In “Suzi Q,” you get a profile of an innovative singer-songwriter-bandleader-multi-instrumentalist and poet: Suzi Quatro.
|Genre(s)||Documentary, Music, Biography|
|Duration||1 Hour, 40 minutes|
This content contains pertinent spoilers.
The documentary is a journey of Suzi Quatro’s career from an all-girl band in her native Detroit, Michigan, to worldwide success as the (underrated) female pioneer rock bassist. She’s an icon to many women in rock, such as Joan Jett, Lita Ford, and Cherrie Currie, formerly of the teenage girl-group The Runaways.
Prior to Suzi, there were women who were trailblazers as female musicians, such as Sister Rosetta Tharpe, a gospel singer who was known to play a mean, rockin’ guitar in her performances, and girl bands from the early-late 1960s such as The Liverbirds and Fanny, but for either a lack of acceptance, being tired of being on the road or a falling out from the pressures of trying to make it in the music industry, these bands fell by the wayside.
Other Noteworthy Facts & Moments
- 1st official documentary on the life and career of Suzi Quatro
- 1st female bassist to be a rock star
- Has sold more than 55 million records worldwide
- Received an honorary doctorate in music from Anglia Ruskin University, Cambridge, UK
- In 2010, she was voted into the Michigan Rock and Roll Legends online Hall of Fame.
Question(s) Left Unanswered
- Why, with SO much success in Europe, Australia, and Japan, where she had #1 and #2 level hits, did Suzi have a hard time being recognized in her native country? She did make it to the cover of Rolling Stone in 1975, and her highest-charted song was, “Stumblin’ In,” (with Chris Norman) from 1978, which got to #4 on the Billboard charts. Most of her other worldwide hits were at very low numbers on the Billboard charts or failed to chart at all!!
Collected Quote(s) or .Gifs
“I’m always bitterly disappointed that women rock groups are so bad. Although there are rock groups coming up in the States who are trying to lay down a kind of heavy feminist rock, but it’s nothing like the explosion of creativity that happens among the boys. Now everybody had a guitar—the girls just somehow never picked them up.” – Germaine Greer – Writer/Feminist in 1970.
“Most of the girls we lost along the way because they got bored with it or they didn’t want to take time out for the dating and they wanted to do something else…I gave up most of my early life to the business and a lot were not prepared to do this…very few make it.” – Suzi Quatro
“Let Me Be Who I Am….” – Suzi Quatro (Male music critics, early in her career, thought that as a pint-sized bassist fronting her own band, she was a puppet of male chauvinists, and they didn’t take her serious as a musician as she looked like the “hot rock chick” in her signature leather jumpsuit).
“a rocker, a brooder, a loner, a knife-carrier, a hell-cat, a wild cat…a refugee from the frightened city of Detroit.” – Philip Norman, journalist, Sunday Times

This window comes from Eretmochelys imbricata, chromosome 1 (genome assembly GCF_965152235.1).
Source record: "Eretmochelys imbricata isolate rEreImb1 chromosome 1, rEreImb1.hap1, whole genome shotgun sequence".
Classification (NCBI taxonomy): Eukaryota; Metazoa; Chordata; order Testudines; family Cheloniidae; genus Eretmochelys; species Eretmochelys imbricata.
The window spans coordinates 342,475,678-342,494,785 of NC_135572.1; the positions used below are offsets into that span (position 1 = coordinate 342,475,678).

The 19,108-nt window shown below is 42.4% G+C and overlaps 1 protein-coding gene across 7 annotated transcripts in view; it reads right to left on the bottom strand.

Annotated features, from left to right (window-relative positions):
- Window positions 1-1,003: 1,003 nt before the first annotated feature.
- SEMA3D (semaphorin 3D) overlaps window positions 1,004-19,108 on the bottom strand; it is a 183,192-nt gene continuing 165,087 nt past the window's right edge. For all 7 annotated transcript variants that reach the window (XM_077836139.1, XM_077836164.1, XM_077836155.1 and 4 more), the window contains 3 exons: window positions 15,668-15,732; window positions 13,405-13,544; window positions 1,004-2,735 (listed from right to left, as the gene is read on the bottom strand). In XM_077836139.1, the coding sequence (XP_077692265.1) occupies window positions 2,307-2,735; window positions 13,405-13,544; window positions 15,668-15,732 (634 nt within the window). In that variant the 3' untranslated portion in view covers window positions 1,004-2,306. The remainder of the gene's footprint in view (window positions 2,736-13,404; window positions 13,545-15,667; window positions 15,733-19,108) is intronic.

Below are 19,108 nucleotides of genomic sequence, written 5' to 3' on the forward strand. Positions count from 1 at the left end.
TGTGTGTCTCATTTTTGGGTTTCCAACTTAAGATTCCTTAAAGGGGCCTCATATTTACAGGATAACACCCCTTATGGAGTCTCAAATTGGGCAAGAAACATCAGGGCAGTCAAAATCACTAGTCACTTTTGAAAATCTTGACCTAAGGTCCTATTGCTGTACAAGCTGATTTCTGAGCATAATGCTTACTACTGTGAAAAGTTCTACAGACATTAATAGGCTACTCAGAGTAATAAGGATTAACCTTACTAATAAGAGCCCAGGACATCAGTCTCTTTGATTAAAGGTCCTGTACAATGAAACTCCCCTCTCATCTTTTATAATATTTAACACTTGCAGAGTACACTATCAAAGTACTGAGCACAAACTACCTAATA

“It’s important to be validated by the ones you love.” (Suzi’s lament that her family didn’t appreciate the hard work she put in to make her rock n’ roll dreams a reality).
Her Early Years in an All-Girl Group Led to Suzi Breaking Out in Europe
I was curious to find out more about Suzi, given that my memory of her was not as a musician, but as the character of “Leather Tuscadero,” in the 1970s TV series, “Happy Days.” I would watch the show, not sure if she was really playing the bass, but she did look convincing.
It was interesting seeing archival footage of a teenaged Suzi rocking in the all-girl band, The Pleasure Seekers, started by her older sister, Patti, with some girlfriends from high school. She is a petite woman, and the bass looked like it weighed her down, but she was comfortable and in command of her instrument. They had a local hit with “What A Way to Die,” which led to touring gigs around the country, and appearances on such TV shows as “The Ed Sullivan Show.” I’m sure that they were a novelty act in the eyes of many, to see them playing their instruments, looking cute and girly in their matching outfits. Later the band’s name changed to Cradle in 1969, owing to the group falling out of favor with the new music scene, which turned Suzi off and when an opportunity came to start out on her own in the UK in 1971, she took it.
There’s more archival footage of Suzi performing her hits and being interviewed regarding her career and role as a pioneer female rocker. Somehow, though, she wasn’t able to make it as a musician and recording artist in the States, having had only one major tour, with Alice Cooper in the mid-1970s and one hit record, “Stumblin’ In” in 1978, which got to #4 on the charts. She was ahead of her time, perhaps, TOO FAR ahead of her time, that she’s not as recognized as an innovator in her native country as she should be. If she hasn’t already been considered, she should be nominated for (and be inducted into) the Rock n’ Roll Hall of Fame.
It’s Well Balanced
I was glad to get to know Suzi better than her just having been “Leather Tuscadero” and singing “Stumblin’ In” in my memory.
Overall: Positive (Worth Seeing)
“Suzi Q” definitely is worth seeing to learn about what Suzi’s gone through as a woman in rock, especially as a pioneer who never backed down on fulfilling her dreams. Also, as someone who didn’t allow herself to be labeled or sidelined by any career or personal setbacks.